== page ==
Off Cut Thirty Nine

Margaret Pomeranz interviewed Cate Blanchett for the "Movie Show" on SBS. Not surprisingly Cate said a number of interesting things about her process. It seems that Cate doesn't mind what the starting point of the process is for creating an understanding of the character as long as ultimately she builds an internal world from which she can base her intuitive choices.

Cate Blanchett: "I was doing "Plenty" in the West End and I met Sally Potter and … I relished (the opportunity she offered) playing someone who was shallow and who reached a point of depth … after playing Susan Trehearne on stage it just seemed a great antidote. I really love Sally's visual potency and having worked so intensively from the inside out with Susan Trehearne it was great to work from the outside in … to work with a make-up artist like Morag Ross … and Linda Hemming and construct a visual role as Sally does and then find the internal life that exists with in that.

During the interview Margaret also explored the way Cate went about "gaining accents" …

Cate Blanchett: (Breaking into a broad Aussie twang for a moment) … Oh! I don't know who I am (laughs) … yes, umm, its great … I think the great thing about the Australian accent is that it does sit so neutrally within … I mean, it's a frustration as well as a liberation that people don't know how to place the Australian accent or the Australian psyche and as an actor I relish that because it allows you to slip between all the cracks of definition. So it's much easier not to be pigeon-holed as an Australian actor. So I did the Russian accent phonetically and had fun with it and I was fortunate enough to exist within a very theatrical atmosphere. So I had a lot of license with it.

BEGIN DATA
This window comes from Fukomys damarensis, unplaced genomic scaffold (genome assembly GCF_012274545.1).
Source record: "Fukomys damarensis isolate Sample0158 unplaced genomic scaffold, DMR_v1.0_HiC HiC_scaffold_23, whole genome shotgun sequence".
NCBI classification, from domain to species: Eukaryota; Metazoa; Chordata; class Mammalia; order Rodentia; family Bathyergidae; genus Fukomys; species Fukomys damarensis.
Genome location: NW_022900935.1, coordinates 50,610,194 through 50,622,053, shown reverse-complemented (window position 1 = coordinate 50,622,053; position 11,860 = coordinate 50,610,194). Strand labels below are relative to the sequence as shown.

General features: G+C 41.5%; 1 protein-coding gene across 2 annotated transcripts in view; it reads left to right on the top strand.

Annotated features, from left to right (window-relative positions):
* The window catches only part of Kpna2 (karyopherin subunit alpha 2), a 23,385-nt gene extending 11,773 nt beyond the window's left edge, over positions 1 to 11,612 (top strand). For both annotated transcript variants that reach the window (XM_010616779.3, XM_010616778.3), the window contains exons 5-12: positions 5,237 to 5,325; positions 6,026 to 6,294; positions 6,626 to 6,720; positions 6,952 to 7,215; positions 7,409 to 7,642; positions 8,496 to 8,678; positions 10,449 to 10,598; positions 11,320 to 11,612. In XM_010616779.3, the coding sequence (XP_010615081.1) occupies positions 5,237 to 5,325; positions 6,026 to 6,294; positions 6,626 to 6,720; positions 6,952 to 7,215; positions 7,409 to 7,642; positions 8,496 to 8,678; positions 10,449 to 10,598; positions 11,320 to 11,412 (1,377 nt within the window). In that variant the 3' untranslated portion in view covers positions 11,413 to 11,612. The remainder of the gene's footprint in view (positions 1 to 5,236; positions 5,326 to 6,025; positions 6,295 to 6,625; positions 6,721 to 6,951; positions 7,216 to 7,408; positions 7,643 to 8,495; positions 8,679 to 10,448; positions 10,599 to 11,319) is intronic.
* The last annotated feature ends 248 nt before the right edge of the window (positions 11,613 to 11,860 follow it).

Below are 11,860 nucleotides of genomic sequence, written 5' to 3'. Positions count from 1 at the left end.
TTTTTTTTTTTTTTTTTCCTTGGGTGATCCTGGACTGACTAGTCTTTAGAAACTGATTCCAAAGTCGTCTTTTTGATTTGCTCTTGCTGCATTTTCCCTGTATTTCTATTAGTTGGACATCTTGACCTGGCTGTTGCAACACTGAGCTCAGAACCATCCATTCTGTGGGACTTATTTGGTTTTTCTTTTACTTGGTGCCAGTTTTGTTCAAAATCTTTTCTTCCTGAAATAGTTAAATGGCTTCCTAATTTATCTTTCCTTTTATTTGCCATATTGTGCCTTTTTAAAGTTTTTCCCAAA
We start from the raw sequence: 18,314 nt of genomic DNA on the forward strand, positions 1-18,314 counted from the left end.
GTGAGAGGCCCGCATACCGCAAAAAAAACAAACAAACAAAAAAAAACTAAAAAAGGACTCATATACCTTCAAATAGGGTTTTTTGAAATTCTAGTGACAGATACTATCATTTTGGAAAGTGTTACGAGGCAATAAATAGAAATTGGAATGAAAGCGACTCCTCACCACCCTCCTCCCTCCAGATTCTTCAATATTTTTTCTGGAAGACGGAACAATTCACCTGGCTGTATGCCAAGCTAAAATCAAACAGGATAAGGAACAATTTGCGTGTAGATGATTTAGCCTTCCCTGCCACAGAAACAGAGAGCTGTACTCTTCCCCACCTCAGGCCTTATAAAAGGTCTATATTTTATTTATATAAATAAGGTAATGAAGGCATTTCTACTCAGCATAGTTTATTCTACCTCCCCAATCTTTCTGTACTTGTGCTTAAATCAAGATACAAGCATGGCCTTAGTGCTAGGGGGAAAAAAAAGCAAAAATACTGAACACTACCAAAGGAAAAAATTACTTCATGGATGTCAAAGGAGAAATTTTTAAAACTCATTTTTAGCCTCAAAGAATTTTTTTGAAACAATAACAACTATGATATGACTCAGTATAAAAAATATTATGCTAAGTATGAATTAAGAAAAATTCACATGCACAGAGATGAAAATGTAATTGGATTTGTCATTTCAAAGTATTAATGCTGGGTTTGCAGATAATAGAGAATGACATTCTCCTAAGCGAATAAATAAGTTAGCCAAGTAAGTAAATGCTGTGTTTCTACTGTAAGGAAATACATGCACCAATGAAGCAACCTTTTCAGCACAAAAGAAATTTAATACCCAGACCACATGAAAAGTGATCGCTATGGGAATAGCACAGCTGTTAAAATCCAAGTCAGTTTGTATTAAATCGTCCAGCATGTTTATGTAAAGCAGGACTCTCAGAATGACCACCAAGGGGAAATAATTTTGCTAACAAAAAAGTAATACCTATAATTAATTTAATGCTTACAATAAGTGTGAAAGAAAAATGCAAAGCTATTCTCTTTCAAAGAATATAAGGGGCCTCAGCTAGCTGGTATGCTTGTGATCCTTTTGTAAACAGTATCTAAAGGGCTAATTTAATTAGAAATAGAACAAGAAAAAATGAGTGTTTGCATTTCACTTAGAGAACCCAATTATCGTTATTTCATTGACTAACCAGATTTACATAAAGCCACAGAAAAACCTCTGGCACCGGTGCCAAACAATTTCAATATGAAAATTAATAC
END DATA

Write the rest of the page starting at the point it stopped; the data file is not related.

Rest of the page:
And on the subject of working with other actors.

Cate Blanchett: I never presume I know how to work or that … I guess I have trained my voice and my body, hopefully, and continue to do so and I think that working with different actors … I think you always have to find a way of working between you and that produces the chemistry and that produces the scene. And I don't ever go in and say, "This is how I work. This is what I need. If you say the line like this …? I mean from take to take it depends completely and utterly on what the other actor does. And that's the exciting and dangerous and the unexpected thing that film making and that working on stage is.

Working is very addictive.

The full interview along with many others resides on the SBS website - follow the links to The Movie Show and Interviews.

March 2002


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